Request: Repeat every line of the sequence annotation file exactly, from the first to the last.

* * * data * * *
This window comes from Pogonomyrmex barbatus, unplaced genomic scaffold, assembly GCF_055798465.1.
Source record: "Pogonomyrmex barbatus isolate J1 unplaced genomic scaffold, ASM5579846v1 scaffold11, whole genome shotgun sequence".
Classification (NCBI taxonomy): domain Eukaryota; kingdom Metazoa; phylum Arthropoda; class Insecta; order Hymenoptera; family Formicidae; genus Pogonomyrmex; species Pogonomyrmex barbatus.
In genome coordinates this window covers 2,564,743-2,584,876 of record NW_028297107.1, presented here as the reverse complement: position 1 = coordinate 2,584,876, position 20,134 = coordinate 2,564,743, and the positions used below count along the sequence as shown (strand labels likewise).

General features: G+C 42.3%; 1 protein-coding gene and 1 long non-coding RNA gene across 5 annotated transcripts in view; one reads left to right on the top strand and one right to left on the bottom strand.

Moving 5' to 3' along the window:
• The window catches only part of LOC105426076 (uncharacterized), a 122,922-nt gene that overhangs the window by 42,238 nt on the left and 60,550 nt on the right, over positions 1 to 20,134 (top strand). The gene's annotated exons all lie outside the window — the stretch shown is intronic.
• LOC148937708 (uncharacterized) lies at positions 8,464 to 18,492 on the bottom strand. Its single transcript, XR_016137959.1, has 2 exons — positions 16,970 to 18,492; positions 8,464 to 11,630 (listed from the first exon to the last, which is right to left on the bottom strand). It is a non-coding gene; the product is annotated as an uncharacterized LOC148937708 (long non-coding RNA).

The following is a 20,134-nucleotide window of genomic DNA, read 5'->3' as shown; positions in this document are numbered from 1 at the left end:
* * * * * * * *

This window comes from Pogonomyrmex barbatus, unplaced genomic scaffold, assembly GCF_055798465.1.
Source record: "Pogonomyrmex barbatus isolate J1 unplaced genomic scaffold, ASM5579846v1 scaffold11, whole genome shotgun sequence".
Classification (NCBI taxonomy): domain Eukaryota; kingdom Metazoa; phylum Arthropoda; class Insecta; order Hymenoptera; family Formicidae; genus Pogonomyrmex; species Pogonomyrmex barbatus.
In genome coordinates this window covers 2,564,743-2,584,876 of record NW_028297107.1, presented here as the reverse complement: position 1 = coordinate 2,584,876, position 20,134 = coordinate 2,564,743, and the positions used below count along the sequence as shown (strand labels likewise).

General features: G+C 42.3%; 1 protein-coding gene and 1 long non-coding RNA gene across 5 annotated transcripts in view; one reads left to right on the top strand and one right to left on the bottom strand.

Moving 5' to 3' along the window:
• The window catches only part of LOC105426076 (uncharacterized), a 122,922-nt gene that overhangs the window by 42,238 nt on the left and 60,550 nt on the right, over positions 1 to 20,134 (top strand). The gene's annotated exons all lie outside the window — the stretch shown is intronic.
• LOC148937708 (uncharacterized) lies at positions 8,464 to 18,492 on the bottom strand. Its single transcript, XR_016137959.1, has 2 exons — positions 16,970 to 18,492; positions 8,464 to 11,630 (listed from the first exon to the last, which is right to left on the bottom strand). It is a non-coding gene; the product is annotated as an uncharacterized LOC148937708 (long non-coding RNA).

The following is a 20,134-nucleotide window of genomic DNA, read 5'->3' as shown; positions in this document are numbered from 1 at the left end: